Turning cold tumors hot: Drug delivery system makes immunotherapy more effective

cancer
Killer T cells surround a cancer cell. Credit: NIH

Immunotherapy, which unleashes the power of the body's own immune system to find and destroy cancer cells, has shown promise in treating several types of cancer.

But the disease is notorious for cloaking itself from the , and tumors that are not inflamed and do not elicit a response from the immune system—so-called cold tumors—do not respond to immunotherapies.

Researchers at the Pritzker School of Molecular Engineering (PME) at the University of Chicago have taken a step toward solving this problem with a unique immunotherapy delivery system. The system finds tumors by seeking out and binding to the tumors' collagen, then uses a protein called interleukin 12 (IL-12) to inflame the tumor and activate the immune system, thereby activating immunotherapy.

Results from tests in a are promising: several types of melanoma and either regressed or disappeared altogether in response to the treatment.

The results were published April 13 in the journal Nature Biomedical Engineering.

"This combination really opens a new approach in cancer immunotherapy," said Jeffrey Hubbell, the Eugene Bell Professor in Tissue Engineering who co-authored the research with Melody Swartz, the William B. Ogden Professor, and postdoctoral scientist Jun Ishihara.

Going from cold to hot

Cancer patients often undergo an array of toxic chemotherapy and radiation treatments. Recently, checkpoint inhibitors (CPIs) have offered a new way to treat the disease. These immunotherapy drugs block proteins called checkpoints, which allows the body's own T cells to find and kill .

But tumors must be "hot"—inflamed and therefore able to be found by the immune system—for CPIs to work, making them ineffective in cancers that create cold tumors, including breast, ovarian, prostate, and pancreatic cancers.

Scientists and engineers have known that IL-12, a cytokine that regulates T cell responses, can turn cold tumors into "hot" tumors. But the protein is so powerful that when administered to humans, it can cause system-wide toxicity and death. Scientists have long looked for ways to administer IL-12 directly to tumors without causing side effects in the rest of the body.

Directing IL-12 and immunotherapy at collagen

Last year, Hubbell and his collaborators developed a drug delivery system that attaches therapies to a blood protein that circulates and binds to collagen in areas of vascular injury. Because tumors are filled with leaky blood vessels, the protein sees those vessels as vascular injury and binds to them, delivering the directly to the tumor's collagen.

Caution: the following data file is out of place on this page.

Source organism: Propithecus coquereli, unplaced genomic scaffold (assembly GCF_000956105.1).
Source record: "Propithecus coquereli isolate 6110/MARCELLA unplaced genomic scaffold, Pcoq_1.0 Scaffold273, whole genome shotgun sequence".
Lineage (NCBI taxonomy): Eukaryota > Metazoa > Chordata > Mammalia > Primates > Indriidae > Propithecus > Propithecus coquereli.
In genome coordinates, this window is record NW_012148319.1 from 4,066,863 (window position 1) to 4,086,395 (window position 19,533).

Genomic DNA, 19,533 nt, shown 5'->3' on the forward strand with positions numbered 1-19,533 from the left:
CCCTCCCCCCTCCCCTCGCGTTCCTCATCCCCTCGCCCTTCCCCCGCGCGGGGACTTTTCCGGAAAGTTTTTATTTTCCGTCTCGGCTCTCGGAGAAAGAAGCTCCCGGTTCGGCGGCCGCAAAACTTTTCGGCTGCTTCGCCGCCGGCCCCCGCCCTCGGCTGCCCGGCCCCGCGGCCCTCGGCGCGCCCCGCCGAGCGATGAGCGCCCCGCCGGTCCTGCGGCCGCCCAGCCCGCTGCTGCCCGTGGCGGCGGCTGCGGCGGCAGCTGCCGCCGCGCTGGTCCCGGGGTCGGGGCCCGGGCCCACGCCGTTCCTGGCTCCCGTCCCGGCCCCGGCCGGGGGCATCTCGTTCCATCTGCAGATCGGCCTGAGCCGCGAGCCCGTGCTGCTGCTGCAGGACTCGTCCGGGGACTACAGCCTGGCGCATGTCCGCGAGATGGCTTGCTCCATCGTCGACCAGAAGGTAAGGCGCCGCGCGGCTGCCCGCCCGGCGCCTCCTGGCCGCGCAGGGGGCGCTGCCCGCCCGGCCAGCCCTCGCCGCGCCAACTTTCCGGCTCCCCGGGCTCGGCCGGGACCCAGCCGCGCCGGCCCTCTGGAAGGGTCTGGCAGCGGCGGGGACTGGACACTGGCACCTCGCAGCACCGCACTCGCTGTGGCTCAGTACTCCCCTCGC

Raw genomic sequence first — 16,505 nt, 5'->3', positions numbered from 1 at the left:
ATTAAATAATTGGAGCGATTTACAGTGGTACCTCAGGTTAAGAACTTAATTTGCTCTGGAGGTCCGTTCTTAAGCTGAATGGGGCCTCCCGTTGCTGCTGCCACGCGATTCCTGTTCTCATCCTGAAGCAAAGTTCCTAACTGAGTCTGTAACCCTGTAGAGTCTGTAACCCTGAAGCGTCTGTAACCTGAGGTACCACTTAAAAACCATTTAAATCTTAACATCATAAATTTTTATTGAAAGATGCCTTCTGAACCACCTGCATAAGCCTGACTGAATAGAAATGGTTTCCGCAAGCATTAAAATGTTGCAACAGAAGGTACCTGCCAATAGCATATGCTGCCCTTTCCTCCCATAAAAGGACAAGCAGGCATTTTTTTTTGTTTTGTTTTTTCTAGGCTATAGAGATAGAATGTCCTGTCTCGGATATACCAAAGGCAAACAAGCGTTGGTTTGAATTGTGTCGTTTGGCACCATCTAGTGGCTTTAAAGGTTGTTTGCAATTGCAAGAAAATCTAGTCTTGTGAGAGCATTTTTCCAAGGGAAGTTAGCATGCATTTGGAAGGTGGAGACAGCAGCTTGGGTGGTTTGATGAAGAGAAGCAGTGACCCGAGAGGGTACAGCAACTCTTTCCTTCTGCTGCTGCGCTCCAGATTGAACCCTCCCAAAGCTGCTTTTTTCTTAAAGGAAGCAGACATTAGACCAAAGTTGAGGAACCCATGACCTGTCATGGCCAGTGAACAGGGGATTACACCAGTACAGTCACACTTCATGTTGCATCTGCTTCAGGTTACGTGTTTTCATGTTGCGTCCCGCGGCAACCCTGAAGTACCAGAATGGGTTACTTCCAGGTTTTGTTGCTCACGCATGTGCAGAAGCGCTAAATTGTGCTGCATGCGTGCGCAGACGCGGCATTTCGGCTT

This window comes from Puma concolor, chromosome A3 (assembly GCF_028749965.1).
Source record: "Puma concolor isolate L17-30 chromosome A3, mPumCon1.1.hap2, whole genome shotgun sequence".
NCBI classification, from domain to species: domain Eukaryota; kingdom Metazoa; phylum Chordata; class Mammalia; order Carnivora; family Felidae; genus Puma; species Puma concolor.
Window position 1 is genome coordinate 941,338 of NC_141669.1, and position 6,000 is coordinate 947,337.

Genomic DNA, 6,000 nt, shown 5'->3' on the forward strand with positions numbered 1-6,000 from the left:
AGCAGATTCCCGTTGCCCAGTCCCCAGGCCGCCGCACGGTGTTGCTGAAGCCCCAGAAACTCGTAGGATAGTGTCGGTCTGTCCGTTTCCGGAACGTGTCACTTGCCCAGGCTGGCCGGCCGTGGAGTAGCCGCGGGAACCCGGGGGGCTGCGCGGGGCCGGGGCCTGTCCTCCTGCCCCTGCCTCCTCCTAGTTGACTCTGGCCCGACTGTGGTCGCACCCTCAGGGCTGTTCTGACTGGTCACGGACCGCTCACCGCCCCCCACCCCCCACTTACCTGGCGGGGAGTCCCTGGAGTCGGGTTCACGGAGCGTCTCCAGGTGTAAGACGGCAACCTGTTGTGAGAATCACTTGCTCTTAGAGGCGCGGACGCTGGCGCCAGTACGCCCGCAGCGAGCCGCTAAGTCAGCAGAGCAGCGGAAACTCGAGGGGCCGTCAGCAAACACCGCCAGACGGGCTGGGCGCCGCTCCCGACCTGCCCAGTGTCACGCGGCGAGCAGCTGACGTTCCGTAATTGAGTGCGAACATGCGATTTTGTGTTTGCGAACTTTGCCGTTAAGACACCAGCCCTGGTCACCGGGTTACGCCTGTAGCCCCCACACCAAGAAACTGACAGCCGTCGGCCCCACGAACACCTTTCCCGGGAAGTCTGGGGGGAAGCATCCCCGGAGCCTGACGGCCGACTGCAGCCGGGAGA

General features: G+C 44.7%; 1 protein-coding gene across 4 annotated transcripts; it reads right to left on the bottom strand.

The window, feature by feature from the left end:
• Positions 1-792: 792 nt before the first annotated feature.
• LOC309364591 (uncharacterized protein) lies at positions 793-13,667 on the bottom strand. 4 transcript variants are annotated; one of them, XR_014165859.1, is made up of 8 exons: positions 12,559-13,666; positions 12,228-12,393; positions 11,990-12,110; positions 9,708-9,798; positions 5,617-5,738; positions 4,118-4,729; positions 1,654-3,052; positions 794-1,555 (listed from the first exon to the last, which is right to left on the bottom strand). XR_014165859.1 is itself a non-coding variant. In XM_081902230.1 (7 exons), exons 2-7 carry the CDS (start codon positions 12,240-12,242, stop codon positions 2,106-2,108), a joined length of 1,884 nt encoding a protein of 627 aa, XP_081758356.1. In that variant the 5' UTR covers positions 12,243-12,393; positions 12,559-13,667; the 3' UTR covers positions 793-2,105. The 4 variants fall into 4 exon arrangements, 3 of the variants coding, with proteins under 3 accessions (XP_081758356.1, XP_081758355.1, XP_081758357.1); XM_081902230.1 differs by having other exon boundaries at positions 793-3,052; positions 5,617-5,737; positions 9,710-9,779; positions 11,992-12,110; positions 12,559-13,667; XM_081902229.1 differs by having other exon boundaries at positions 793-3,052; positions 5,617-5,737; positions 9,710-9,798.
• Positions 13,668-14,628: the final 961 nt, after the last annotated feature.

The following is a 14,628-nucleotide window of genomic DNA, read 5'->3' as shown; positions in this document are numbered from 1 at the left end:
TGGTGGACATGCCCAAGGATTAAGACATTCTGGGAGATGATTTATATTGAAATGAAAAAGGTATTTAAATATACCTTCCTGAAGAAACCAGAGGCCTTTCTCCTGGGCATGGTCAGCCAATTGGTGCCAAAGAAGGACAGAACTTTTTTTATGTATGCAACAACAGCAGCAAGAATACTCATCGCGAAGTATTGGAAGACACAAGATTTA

Now, the researchers attached IL-12 to the protein and used it with CPI therapies. Once injected intravenously, the found the tumor's collagen, bound to it, and released the therapies, turning the cold tumors hot.

In mouse models, most of those with a certain type of aggressive breast cancer—called triple-negative, immune-excluded EMT6—saw the cancer disappear after treatment. The researchers also tested the therapy on several types of melanoma, and found that many of the tumors regressed, resulting in prolonged survival.

"These positive results are in tumors where checkpoint inhibitors normally don't do anything at all," Hubbell said. "We expected this therapy to work well, but just how well it worked was surprising and encouraging."

Creating a less toxic treatment

Because IL-12 was delivered directly to tumors, it reduced the toxicity levels, making the therapy two-thirds less toxic than before.

Next the researchers plan to continue to study the therapy's toxicology, and continue to work on masking IL-12 from the rest of the body. They ultimately hope to move the therapy to clinical trials.

"Once we have a way to make a cold hot, the possibilities for treatment are endless," Hubbell said.


Explore further

Innovative drug delivery improves effectiveness of cancer immunotherapy

More information: Aslan Mansurov et al, Collagen-binding IL-12 enhances tumour inflammation and drives the complete remission of established immunologically cold mouse tumours, Nature Biomedical Engineering (2020). DOI: 10.1038/s41551-020-0549-2
Journal information: Nature Biomedical Engineering

Citation: Turning cold tumors hot: Drug delivery system makes immunotherapy more effective (2020, April 14) retrieved 1 October 2020 from https://medicalxpress.com/news/2020-04-cold-tumors-hot-drug-delivery.html
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